When addressing the issue of overconsumption, we need to realize that this is endemic to wealthy countries. Overconsumption in wealthy countries represents a far greater problem than growing populations in the developing world. Thus, we may benefit from approaches that focus on wealthy nations where overconsumption is rampant. This could include measures like curbing immigration to such countries.
Clearly, population pressure is more problematic in some places than in others, so we may benefit from targeted approaches that focus on problem areas and pay special attention to the people, places, and contexts where overpopulation is an issue. Thus, we should focus on urban environments and nations in the global south, especially those situated in the tropics where the ecosystems are fragile, and people are disproportionately suffering from the impacts of climate change.
Perhaps the best way to limit population growth is to address inequity and lift people out of poverty. When people can meet their basic needs, they tend to have fewer children. This could even lead to population decline as we see in Japan and much of the western world. Such a trend would make immigration more desirable. So rather than directly focus on population control, we need to improve the standard of living of people in developing countries.
This is in no way to suggest we should ignore population growth. As is evident in the U.N. Sustainable Development Goals (SDGs), population growth is a key sustainability problem. Factoring population growth is essential as it is inextricably linked to the whole gamut of sustainability challenges and it contributes to a wide range of adverse environmental impacts. In this sense population data is an essential sustainability metric that can help us to shape solutions, however, it should not be the primary frame we use to design solutions.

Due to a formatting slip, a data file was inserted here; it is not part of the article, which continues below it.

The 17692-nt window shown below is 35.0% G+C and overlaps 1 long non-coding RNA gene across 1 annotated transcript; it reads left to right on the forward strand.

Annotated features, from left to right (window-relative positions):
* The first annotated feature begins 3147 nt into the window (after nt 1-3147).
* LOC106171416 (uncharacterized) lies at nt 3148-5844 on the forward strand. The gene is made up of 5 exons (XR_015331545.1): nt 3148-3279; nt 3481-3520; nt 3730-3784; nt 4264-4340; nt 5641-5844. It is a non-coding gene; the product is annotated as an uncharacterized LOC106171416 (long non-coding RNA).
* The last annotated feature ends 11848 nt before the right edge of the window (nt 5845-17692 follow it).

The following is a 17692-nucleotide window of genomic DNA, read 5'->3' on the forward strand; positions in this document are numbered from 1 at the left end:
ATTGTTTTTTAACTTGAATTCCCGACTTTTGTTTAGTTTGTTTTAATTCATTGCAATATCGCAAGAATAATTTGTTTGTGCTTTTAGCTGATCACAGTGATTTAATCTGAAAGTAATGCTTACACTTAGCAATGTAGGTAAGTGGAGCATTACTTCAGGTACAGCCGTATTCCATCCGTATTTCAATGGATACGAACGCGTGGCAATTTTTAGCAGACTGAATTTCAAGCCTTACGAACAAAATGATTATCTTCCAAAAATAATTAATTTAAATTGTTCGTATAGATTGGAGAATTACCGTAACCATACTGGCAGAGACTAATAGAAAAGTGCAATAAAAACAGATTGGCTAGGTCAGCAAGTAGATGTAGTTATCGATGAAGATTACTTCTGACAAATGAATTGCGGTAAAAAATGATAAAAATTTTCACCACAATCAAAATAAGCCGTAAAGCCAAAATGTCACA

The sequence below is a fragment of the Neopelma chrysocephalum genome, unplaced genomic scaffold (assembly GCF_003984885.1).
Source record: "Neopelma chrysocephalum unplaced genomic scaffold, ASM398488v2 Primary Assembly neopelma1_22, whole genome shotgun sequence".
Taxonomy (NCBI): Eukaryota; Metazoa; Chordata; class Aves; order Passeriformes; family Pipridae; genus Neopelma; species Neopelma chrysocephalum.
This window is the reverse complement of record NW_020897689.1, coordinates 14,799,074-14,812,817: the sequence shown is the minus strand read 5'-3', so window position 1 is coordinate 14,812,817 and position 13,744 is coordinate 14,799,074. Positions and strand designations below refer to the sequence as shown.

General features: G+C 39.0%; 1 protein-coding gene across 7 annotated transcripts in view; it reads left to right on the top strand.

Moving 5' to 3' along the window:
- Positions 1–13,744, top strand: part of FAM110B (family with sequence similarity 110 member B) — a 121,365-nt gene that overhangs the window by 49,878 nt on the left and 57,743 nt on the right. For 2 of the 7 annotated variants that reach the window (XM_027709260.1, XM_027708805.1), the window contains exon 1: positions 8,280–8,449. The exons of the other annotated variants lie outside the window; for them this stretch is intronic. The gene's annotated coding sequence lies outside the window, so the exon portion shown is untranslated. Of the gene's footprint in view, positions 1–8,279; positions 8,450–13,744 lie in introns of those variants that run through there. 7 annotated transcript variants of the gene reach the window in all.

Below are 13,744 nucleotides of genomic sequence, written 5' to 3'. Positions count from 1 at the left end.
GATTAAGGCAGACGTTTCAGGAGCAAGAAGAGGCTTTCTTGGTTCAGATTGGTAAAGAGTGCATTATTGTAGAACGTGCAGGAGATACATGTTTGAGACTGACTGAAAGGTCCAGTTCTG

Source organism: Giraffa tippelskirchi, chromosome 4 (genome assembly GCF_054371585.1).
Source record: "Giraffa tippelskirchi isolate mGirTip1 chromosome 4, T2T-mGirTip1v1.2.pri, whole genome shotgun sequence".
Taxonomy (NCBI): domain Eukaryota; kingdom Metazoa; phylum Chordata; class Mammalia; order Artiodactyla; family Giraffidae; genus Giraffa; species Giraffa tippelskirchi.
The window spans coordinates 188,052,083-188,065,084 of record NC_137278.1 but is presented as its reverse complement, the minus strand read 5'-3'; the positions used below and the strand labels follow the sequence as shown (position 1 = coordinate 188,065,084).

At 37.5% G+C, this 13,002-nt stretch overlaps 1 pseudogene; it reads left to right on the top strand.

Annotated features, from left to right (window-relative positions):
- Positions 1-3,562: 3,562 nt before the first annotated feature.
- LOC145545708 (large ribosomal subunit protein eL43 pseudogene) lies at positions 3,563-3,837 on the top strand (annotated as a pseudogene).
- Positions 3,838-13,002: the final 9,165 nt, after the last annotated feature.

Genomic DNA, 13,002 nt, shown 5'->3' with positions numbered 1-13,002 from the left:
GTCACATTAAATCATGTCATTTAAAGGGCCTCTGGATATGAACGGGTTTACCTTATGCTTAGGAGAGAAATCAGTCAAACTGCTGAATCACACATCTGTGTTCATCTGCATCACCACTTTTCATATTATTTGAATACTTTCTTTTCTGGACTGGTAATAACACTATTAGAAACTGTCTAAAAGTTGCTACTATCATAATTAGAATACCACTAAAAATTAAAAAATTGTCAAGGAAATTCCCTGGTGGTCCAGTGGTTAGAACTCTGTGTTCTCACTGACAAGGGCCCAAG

The circular economy provides a good example of an alternative economic paradigm the uses population statistics appropriately. Rather than focus on limiting population growth, we may be better served by the approach of the circular economy, which lifts people out of poverty and respects the limits of growth.
Our inability to directly control population growth means that we need alternative arrangements like poverty alleviation. We need to focus and broaden our view of population growth. We need to focus by zeroing in on geographical zones that will enable us to help the most vulnerable. and we need to broaden our view by looking at poverty in a global context.
If we want to trace back sustainability problems to their source, we need to look at the myopic focus on economic growth and traditional state-based metrics like GDP. Many of the problems associated with population growth can be addressed by curbing economic growth and alleviating poverty. So rather than viewing sustainability problems through the lens of population growth, we may be better able to design solutions by framing the issue as a problem rooted in inequality.